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Three Time-Lapse Apps to Create Beautiful Memories
Time-lapse videos are an action-packed way to grab audience’s attention on social media. Time-lapse videos can be used in anything and for anything; these videos are a creative way to add content and set scenes. Some examples of where you could use time-lapse videos are for an extreme sports or nature documentary, watching the clouds move above you, at your children’s events, or for a news report – there are endless possibilities to drum up.
Android and iOS devices allow users to create time-lapse material using their native camera app. Because your camera app comes with your phone and doesn’t have all the cool features camera apps on the marketplace offer, you may want to check out these three free apps that will allow you a little more control over your video and shots. Check them out and have fun with your next video!
Hyperlapse by Instagram
Hyperlapse is Instagram’s app that converts shaky videos that are up to 45 minutes long into smooth, “stable and cinematic feeling hyperlapses/time-lapses at the press of a button,” as PetaPixel explains. This app has made it super easy for anybody to create smooth, time-lapse sequences with only your phone.
Lapse It is a time-lapse and stop motion camera app which captures high image quality for a beautiful time-lapse video that looks like it was professionally made. Lapse It allows users to resume capture over multiple days or for different locations you are wanting to shoot. As described on Lapse It’s website, their app allows you to capture magical moments such as the rising and setting of the sun, a party with your friends, even individual activities, or anything else you can imagine.
Framelapse – Time Lapse Camera
Framelaspe is a full featured app for creating breathtaking time-lapse videos. This app has a simple, sleek, and intuitive interface which allows users to record high quality time-lapse material.
Capture amazing new patterns in everyday settings which remain invisible to the naked eye. Take yourself on a journey through your time-lapse video whether you’re catching the sun rising over the mountains, or the trees swaying softly outside your window – there’s always a moment in time to capture!
Have you tried any of these time-lapse video apps? What is your favorite time-lapse video app and why? Post a video to show us!
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Virtual Reality technology is here, and in a big way. If you’re trying to create a captivating VR experience, then you’re in luck!
In an article by Stephen Shankland in CNET called, “This Crazy Camera Could be a Boon to VR Filmmakers,” he explains that “researchers have found a way to build a 360-degree camera that’s compact but shoots high-quality video.” He said this “could be just the thing for virtual reality.” Would you rather choose a camera that’s compressed, or a heavier one that offers sharp imagery? Shankland writes how “researchers at the University of California at San Diego have found a way to get the best of both worlds” and it is a camera called PMast. As of today, PMast is just a prototype; it’s a “cube bulging with lenses and laced with fiber-optic.” The hope for this design is that it will eventually bring immersive video to movies, concerts, sports, and more interactive events – this is a real critical step for virtual reality. Imagine if you were able to be digitally transport to somewhere far away such as viewing the Northern Lights or touring the Egyptian Pyramids? How cool would that be!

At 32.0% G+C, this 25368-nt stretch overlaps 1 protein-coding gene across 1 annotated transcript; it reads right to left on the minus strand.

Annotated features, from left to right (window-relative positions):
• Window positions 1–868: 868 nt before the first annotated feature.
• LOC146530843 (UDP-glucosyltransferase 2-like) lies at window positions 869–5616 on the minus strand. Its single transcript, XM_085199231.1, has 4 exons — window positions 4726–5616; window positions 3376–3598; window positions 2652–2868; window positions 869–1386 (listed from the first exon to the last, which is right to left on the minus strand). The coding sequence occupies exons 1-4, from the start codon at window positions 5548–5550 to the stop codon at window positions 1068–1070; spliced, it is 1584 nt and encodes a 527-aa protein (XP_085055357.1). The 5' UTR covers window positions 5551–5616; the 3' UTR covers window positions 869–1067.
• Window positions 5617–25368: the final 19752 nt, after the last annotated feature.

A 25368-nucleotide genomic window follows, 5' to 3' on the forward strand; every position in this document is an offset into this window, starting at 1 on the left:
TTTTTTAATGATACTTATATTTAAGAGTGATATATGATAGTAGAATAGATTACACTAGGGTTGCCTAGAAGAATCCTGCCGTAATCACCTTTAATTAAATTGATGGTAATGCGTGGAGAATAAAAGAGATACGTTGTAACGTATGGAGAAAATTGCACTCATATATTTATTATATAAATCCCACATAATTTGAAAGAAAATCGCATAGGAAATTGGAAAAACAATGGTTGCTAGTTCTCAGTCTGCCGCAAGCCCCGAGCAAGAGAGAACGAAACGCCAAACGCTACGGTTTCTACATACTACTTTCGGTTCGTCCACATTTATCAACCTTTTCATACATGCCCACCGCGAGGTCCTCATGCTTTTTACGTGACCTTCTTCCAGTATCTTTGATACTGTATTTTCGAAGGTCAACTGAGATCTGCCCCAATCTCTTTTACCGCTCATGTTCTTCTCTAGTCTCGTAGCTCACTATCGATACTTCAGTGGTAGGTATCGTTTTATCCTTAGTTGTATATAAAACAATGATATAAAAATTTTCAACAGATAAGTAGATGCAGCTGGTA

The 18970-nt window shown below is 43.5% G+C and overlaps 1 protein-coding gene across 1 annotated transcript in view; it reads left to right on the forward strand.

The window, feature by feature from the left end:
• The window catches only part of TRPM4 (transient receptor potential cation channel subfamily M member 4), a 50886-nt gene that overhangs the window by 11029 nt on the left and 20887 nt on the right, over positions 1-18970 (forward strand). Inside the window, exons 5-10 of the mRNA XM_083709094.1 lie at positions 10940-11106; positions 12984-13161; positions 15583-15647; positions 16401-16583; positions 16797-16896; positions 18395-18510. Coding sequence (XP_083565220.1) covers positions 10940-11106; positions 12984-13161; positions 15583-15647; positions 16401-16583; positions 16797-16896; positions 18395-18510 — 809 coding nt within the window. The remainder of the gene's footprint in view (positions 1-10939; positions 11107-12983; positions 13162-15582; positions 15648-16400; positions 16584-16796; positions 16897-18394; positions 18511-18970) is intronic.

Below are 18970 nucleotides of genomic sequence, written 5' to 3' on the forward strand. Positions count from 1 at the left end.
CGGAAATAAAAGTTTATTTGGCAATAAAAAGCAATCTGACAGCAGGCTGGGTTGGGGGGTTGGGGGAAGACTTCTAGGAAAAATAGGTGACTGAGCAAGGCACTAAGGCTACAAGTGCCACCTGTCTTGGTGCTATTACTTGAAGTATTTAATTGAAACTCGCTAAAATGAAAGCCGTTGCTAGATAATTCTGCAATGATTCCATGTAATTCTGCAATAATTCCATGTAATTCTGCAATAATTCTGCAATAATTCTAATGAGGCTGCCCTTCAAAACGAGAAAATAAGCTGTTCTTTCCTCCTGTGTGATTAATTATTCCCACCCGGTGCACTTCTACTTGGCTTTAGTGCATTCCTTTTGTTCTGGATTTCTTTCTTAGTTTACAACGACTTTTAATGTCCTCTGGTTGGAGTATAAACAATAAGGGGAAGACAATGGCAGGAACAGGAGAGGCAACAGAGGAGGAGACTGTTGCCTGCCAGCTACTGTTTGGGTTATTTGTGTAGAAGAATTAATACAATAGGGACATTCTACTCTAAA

Researchers at the University of California at San Diego have been working hard on this new technology for VR, and it’s starting “to take off with high-profile backers like Facebook, Google and Samsung all investing in different headsets.” Not only are tech companies playing around with VR, but Hollywood is taking a stab at it. It does make sense that the movie industry would want to catch onto the VR tread, to give filmmakers a fresh perspectives on storytelling. An example of how filmmakers are using VR is from the Sundance Film Festival where “virtual reality [was] one of the attractions in movies like ‘Dear Angelica,’ which wants to get you inside a painter’s brain.”
Shankland’s article also explains that “there are a number of different setups, from the high-end $600 Oculus Rift from Facebook to Google’s $50 Daydream headset, [yet] there’s still insufficient VR content to tempt mainstream consumers.” Why is VR content not a big hit with mainstream consumers? The answer could be as simple as that it’s “more of the same” as Ian Sherr explains in his blog article called “Virtually boring: VR really disappoints at [Consumer Electronics Show – CES] this year.”
In Shankland’s article, UCSD professor Joseph Ford, who helped lead the project notes that there are a few companies who are starting to “build smaller, more convenient 360-degree cameras [but] PMast is [compact and] can capture the rich, high-resolution imagery that professionals need.” I guess we will just have to see what becomes of PMast and how well it’s received by companies and the everyday consumer.
What are your thoughts about PMast? Have you used any VR technologies, and if so, what? Do you think VR is here to stay? We look forward to hearing your thoughts on VR.